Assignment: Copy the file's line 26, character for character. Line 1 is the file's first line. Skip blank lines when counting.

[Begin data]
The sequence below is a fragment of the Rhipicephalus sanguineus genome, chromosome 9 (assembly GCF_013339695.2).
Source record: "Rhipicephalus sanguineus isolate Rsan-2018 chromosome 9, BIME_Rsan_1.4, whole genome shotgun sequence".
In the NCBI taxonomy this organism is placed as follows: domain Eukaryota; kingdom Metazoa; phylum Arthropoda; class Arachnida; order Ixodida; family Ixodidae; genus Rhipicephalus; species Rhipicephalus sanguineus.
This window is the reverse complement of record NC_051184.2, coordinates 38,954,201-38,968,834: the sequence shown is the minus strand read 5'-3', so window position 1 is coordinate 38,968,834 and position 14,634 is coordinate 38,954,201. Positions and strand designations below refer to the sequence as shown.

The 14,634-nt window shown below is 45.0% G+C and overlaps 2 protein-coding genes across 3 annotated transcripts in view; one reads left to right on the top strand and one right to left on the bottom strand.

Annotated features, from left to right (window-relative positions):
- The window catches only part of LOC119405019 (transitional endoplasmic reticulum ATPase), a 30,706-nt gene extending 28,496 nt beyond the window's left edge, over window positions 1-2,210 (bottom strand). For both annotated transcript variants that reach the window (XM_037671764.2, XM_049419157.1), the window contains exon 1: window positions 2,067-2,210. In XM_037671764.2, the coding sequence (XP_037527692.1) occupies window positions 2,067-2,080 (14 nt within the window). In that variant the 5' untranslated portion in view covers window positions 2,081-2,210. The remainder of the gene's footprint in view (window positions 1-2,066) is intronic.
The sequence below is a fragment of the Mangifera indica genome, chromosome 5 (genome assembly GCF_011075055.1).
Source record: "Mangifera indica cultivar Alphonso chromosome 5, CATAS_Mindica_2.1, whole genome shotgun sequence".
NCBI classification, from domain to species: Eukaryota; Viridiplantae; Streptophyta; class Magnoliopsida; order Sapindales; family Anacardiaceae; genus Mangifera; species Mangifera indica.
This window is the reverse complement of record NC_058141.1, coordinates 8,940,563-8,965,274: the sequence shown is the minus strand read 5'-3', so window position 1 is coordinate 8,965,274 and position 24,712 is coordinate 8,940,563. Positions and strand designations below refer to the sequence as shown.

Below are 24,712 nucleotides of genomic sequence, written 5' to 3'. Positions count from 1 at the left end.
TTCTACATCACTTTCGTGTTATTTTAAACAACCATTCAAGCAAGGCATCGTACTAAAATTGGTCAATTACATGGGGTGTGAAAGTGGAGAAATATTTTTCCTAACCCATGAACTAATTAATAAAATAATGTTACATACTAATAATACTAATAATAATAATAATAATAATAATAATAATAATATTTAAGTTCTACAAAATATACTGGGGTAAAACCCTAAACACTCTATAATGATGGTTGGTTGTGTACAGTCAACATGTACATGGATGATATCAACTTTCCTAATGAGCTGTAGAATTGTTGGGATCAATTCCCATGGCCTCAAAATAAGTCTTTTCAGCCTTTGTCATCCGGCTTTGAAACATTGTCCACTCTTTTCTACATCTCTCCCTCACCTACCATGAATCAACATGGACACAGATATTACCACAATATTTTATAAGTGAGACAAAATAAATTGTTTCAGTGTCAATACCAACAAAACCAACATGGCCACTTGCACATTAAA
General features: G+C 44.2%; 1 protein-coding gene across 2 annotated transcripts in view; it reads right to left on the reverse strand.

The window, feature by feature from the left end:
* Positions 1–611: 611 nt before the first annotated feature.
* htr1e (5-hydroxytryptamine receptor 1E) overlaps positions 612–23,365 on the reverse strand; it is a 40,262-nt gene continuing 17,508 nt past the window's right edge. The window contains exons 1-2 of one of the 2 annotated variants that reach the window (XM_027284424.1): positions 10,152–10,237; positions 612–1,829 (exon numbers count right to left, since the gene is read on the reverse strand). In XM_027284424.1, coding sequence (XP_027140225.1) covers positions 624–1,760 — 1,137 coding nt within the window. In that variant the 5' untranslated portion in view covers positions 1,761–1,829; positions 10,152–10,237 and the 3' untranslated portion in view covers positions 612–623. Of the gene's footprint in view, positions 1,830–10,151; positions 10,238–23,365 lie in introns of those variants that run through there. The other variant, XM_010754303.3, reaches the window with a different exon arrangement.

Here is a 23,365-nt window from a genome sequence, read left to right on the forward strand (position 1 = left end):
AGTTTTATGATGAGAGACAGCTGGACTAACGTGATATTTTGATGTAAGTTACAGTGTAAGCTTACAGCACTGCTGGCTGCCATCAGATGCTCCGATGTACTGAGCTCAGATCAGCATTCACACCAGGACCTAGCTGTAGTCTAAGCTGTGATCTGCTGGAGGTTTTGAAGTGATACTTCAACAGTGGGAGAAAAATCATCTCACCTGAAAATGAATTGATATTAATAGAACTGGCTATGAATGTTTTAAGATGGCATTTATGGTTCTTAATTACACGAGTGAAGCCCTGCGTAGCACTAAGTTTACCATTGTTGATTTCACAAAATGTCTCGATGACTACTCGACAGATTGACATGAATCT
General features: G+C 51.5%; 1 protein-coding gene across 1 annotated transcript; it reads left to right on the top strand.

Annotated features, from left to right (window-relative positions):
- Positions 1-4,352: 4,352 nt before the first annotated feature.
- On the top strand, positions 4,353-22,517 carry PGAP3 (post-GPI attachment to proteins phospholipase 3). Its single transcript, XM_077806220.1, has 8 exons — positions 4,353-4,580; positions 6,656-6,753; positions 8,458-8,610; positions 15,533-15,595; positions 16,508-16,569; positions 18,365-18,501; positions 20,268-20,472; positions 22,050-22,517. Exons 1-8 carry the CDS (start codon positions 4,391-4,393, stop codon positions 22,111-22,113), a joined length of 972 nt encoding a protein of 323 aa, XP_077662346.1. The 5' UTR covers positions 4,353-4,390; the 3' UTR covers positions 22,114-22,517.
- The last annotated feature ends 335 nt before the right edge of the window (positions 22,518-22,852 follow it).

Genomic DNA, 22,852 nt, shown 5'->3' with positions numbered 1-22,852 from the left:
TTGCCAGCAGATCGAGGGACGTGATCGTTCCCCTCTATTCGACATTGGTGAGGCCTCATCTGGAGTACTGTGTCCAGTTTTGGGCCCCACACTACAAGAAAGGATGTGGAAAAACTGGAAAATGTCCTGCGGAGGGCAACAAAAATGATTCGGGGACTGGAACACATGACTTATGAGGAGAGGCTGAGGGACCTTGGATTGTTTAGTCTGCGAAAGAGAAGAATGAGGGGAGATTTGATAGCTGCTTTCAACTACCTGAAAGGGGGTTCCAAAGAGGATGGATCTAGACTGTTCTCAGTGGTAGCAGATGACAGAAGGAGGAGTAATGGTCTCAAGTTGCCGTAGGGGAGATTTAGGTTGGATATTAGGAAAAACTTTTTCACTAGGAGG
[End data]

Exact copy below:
TTGCCAGCAGATCGAGGGACGTGATCGTTCCCCTCTATTCGACATTGGTGAGGCCTCATCTGGAGTACTGTGTCCAGTTTTGGGCCCCACACTACAAGAAAGGATGTGGAAAAACTGGAAAATGTCCTGCGGAGGGCAACAAAAATGATTCGGGGACTGGAACACATGACTTATGAGGAGAGGCTGAGGGACCTTGGATTGTTTAGTCTGCGAAAGAGAAGAATGAGGGGAGATTTGATAGCTGCTTTCAACTACCTGAAAGGGGGTTCCAAAGAGGATGGATCTAGACTGTTCTCAGTGGTAGCAGATGACAGAAGGAGGAGTAATGGTCTCAAGTTGCCGTAGGGGAGATTTAGGTTGGATATTAGGAAAAACTTTTTCACTAGGAGG